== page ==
Hurricane Harvey

UPDATE: As Rescues Continue, Authorities Remind That The Storm is Not Over Yet

NOAA update weather conditions for the coming days.

Brays Bayou at Greens Road, in north Houston Sunday August 27, 2017

THE LATEST:

In a press conference Sunday night Judge Ed Emmett expressed gratitude at that large number of Houstonians who answered today’s earlier call for boats and high-water vehicles. While he didn’t have an exact number, he described the response as almost overwhelming. He also reinforced the message about staying home and not risking venturing out. “I’ll say it one more time,” Emmett stressed, “the problem with a rain event is we don’t know where the rain will fall, so therefore we cannot issue any warnings.”

As the Addicks and Barker Reservoirs continue to fill the Army Corps of Engineers and the Harris County Flood Control District held a media briefing earlier. They talked about two banks that have crested and are falling, they are South Mayde Creek at Greenhouse Road and Greens Bayou at US 59. Emmett said the Army Corp will ensure people who can’t evacuate in those areas will have help. They also discussed releasing some water from the reservoirs, while ensuring that it wouldn’t impact folks nearby. 

Pets will be allowed in shelters said Emmett after consulting with Mayor Turner. During Hurricane Katrina the Judge said this wasn’t the case and that was a mistake because people refused to leave their pets behind.  

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The National Weather Service is predicting more periods of heavy rain from bands coming off the Gulf in the coming days. Flash flood watches and warnings continue to be in effect for all of Southeast Texas. 

The trajectory of Tropical Storm Harvey right now is to drift southeast to Matagorda Bay, then turn and slowly move north through Southeast Texas. Tornado threats continue and minor coastal flooding is possible around high tide times through Wednesday. By Thursday NWS predicts the heavy rain threat should be over.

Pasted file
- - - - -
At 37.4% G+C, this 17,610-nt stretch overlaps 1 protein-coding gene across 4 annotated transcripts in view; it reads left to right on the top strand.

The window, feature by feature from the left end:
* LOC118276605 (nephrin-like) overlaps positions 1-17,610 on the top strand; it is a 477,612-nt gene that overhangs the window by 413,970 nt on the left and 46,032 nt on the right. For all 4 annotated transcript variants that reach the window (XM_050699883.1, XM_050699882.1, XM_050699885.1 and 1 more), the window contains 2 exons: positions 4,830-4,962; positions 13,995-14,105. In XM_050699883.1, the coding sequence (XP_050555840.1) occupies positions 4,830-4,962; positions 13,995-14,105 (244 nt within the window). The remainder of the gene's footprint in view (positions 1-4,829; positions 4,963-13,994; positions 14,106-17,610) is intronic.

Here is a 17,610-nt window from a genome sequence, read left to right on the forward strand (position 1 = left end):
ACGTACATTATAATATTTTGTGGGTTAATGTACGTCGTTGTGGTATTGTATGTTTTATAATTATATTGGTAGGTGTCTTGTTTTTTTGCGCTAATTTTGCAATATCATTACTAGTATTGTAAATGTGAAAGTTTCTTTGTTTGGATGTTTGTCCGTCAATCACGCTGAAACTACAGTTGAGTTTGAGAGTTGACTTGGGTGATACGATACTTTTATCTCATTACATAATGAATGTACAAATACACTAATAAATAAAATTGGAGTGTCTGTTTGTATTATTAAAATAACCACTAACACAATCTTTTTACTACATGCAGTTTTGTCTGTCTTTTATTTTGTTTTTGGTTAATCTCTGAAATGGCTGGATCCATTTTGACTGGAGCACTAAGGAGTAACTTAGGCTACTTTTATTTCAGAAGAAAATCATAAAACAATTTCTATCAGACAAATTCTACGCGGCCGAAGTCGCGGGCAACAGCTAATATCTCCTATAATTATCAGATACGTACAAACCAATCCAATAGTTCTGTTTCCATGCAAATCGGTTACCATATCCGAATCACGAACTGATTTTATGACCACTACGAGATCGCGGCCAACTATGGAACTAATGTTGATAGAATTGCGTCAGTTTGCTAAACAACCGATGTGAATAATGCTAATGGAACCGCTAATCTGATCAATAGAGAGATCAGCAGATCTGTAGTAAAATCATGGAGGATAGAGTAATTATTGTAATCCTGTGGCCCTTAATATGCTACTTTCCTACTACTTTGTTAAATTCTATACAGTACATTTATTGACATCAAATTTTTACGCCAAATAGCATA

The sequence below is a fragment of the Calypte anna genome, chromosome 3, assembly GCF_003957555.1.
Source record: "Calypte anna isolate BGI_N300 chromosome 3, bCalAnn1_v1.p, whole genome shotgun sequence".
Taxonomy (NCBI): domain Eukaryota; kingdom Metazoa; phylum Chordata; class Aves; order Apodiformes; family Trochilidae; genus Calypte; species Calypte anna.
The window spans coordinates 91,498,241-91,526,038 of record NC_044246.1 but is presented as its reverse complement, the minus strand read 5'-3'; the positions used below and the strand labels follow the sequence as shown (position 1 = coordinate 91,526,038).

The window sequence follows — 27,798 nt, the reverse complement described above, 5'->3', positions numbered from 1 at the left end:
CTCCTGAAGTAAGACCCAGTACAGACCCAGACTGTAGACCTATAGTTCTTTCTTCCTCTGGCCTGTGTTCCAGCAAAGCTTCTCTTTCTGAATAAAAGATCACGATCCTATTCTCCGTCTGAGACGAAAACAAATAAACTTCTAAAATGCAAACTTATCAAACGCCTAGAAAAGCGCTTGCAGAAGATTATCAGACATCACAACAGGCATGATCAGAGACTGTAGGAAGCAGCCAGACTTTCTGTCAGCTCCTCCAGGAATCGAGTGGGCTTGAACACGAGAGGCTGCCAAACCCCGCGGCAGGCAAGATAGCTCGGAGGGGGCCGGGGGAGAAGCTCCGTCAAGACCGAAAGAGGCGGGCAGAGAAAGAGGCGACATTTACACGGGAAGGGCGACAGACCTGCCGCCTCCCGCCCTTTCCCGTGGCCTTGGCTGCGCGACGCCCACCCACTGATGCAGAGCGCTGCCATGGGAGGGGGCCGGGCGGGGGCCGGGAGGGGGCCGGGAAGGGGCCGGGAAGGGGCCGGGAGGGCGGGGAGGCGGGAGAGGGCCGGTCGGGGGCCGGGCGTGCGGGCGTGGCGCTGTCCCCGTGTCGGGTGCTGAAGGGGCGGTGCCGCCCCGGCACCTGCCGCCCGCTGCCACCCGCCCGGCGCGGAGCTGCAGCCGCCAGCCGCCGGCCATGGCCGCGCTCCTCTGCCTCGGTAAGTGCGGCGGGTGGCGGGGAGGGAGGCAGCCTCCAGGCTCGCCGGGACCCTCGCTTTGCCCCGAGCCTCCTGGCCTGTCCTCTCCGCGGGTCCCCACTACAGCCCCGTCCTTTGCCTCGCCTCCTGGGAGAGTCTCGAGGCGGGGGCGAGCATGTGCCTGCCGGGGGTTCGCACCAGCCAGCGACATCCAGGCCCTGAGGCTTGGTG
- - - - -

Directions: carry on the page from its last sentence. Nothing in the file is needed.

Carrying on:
Images from NOAA showing what’s happened and what’s to come in the next seven days.

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Water and not the flooding kind is a growing concern across Houston right now. Mayor Sylvester Turner was tweeting earlier on Sunday about the city’s water plant working at full capacity, quashing fears about quality. 

Meanwhile both Baytown and Missouri City were quick to dismiss their own water issues. Patti Jet, spokesperson for Baytown’s City Managers Office said that “Residents calling in saying they’re hearing from TV that Baytown Water is out. It is NOT. Our water system is fully functioning and the water is safe to use. Please help spread the word.” 

Missouri City Office of Emergency Management were quick to dispel rumors about water being shut off. “There are no reports at this time of water being shut off for anyone in Missouri City.”

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The Harris County Sheriff’s Office confirmed via Twitter that since the storm began, they’ve performed 1,500 – 2,000 high-water rescues. Spokesman Jason Spencer also said they’d evacuated some of their 911 dispatch call center team to another area in the building due to power outages. 

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In Montgomery County,  Judge Craig Doyal  warned residents to stay vigilant as the weather forecast predicts a potential of 6 to 10 inches of rain on Sunday night. “We are not over this storm”, he said.

 

On Sunday Texas Governor Greg Abbott said there’s more rainfall and tornadoes headed for Houston. However he emphasized that help is on the way for the Bayou City and Corpus Christi in the form of 3,000 national and service guards. The state has also activated 500 vehicles, 14 aircraft and close to 500 Texas DPS officers. Even neighboring states Louisiana and Florida are assisting the Texas/Houston/Galveston areas with water rescue missions. The total number of counties declared a disaster now stands at 50. 

The Governor recommended checking drivetexas.org for statewide road closures. As Harris County officials mentioned unprecedented rainfall earlier on Sunday, the Governor reinforced that the amount of rainfall will be historic, if not at an all time record. He says the “region needs to be ready for it.” 

Mandatory evacuations continue to be announced across the greater Houston region. Fort Bend County became the latest area to add their name to a growing list. which already includes Brazoria County. However, the evacuation will only apply to certain residents in low-lying areas surrounding the Brazos River says Fort Bend County Judge, Robert Hebert.

The National Weather Service (NWS) currently forecasts  record flood events on the Brazos River, with levels potentially reaching 56.1 feet, a projection nearly two feet above above the 2016 record.

“Harvey continues to batter Fort Bend County,” said County Judge Hebert. “Residents who flooded last year know how serious this situation is. I am issuing a mandatory evacuation for the potentially affected areas along the Brazos river and urge residents to take action now to protect themselves, their family, and their property.”